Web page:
Actors lie to themselves when they say they want feedback.  Problem is, they’re never going to audition for that part again.  Actors aren’t asked, “what is your biggest weakness,” they’re given a part to read.  The part they’re given next week will be completely different.  Notes like, “you should have been angrier when you told him you were leaving” are useless.

Truth is actors want this to be their feedback, “you were amazing but we had to hire someone else’s cousin, we’ll bring you back in next week for this amazing guest star role.”  That’s an ego stroke, nothing else.  Actors just want their egos massaged since they didn’t get the role (shocking).  If they honestly loved you they would have brought you back in next week anyway, even if you didn’t convince your agent to call the casting office.  Yes, it’s another excuse to “stay in their mind” but you also come off as a little needy.

No matter what they say there are only two pieces of feedback you will ever get, “this role no longer exists/it’s now a role for a fire-breathing midget” and “someone else was a better fit.”  Any other way the feedback is sugar-coated is simply someone trying to be creative or nice.  You could have been perfect for the role and someone decide to cut the role out or someone else was simply better for the role (sound familiar?).  Yes, being a cousin of the producer counts as “better for the role.”  Why?  Because to the producer this was more important than giving the best audition.  Sucks, but he’s the producer and you’re not.  It hurts to think you didn’t give the “best audition” or have the right look for a part but that’s the reality of Hollywood.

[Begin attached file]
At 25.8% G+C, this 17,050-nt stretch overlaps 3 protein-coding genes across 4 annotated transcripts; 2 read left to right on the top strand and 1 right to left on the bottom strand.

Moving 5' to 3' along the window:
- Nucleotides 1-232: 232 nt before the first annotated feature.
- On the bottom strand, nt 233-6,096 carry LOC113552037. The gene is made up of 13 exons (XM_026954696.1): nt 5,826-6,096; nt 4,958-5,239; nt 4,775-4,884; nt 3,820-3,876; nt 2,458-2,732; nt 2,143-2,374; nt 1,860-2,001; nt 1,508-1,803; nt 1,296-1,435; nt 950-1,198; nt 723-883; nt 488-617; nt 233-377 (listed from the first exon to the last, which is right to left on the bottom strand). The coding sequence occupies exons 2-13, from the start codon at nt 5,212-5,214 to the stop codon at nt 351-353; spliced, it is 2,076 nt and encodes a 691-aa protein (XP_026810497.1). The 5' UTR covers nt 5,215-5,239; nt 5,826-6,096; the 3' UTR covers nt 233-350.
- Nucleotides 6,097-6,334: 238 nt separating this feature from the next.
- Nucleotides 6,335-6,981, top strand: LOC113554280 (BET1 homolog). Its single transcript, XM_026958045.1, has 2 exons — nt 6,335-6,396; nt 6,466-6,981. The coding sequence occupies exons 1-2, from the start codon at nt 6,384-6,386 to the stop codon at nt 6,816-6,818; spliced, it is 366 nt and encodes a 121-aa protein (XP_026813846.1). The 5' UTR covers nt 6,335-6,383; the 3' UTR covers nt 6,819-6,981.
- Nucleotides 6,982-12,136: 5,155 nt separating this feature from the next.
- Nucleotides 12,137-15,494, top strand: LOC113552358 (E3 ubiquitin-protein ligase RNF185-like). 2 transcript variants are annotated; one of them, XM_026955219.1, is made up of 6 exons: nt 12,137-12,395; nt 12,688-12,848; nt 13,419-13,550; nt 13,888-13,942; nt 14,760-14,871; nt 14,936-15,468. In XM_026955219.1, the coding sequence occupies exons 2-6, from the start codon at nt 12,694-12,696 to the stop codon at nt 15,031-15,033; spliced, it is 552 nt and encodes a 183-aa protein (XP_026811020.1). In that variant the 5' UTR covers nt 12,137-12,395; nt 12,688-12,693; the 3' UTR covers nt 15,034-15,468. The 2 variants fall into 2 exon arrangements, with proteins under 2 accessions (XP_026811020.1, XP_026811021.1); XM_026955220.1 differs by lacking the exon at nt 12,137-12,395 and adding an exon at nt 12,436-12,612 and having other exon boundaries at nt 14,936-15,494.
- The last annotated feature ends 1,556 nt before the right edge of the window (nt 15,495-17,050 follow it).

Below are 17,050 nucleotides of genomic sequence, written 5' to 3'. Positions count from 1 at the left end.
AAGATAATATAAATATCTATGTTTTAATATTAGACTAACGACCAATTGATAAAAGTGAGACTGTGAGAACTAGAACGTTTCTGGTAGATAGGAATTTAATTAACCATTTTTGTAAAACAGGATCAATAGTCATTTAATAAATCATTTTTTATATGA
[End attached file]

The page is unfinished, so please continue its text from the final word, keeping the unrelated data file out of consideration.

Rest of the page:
When you’re asking for feedback you’re really asking for validation of your skills as an actor since you didn’t get the ego petting of getting the role.

Here’s all the feedback I need: did I get the role?  No, then I should probably work harder in the future.  Even if the role was cut or went to a teenage Asian girl (really happened once) I can still improve, everyone always can.

October 22, 2009

What To Do After an Audition

In the past month I’ve had piles of auditions and it made me think of what an actor should do after an audition.  There are a few steps I go through after each audition and I’d like to share with you my post-audition ritual: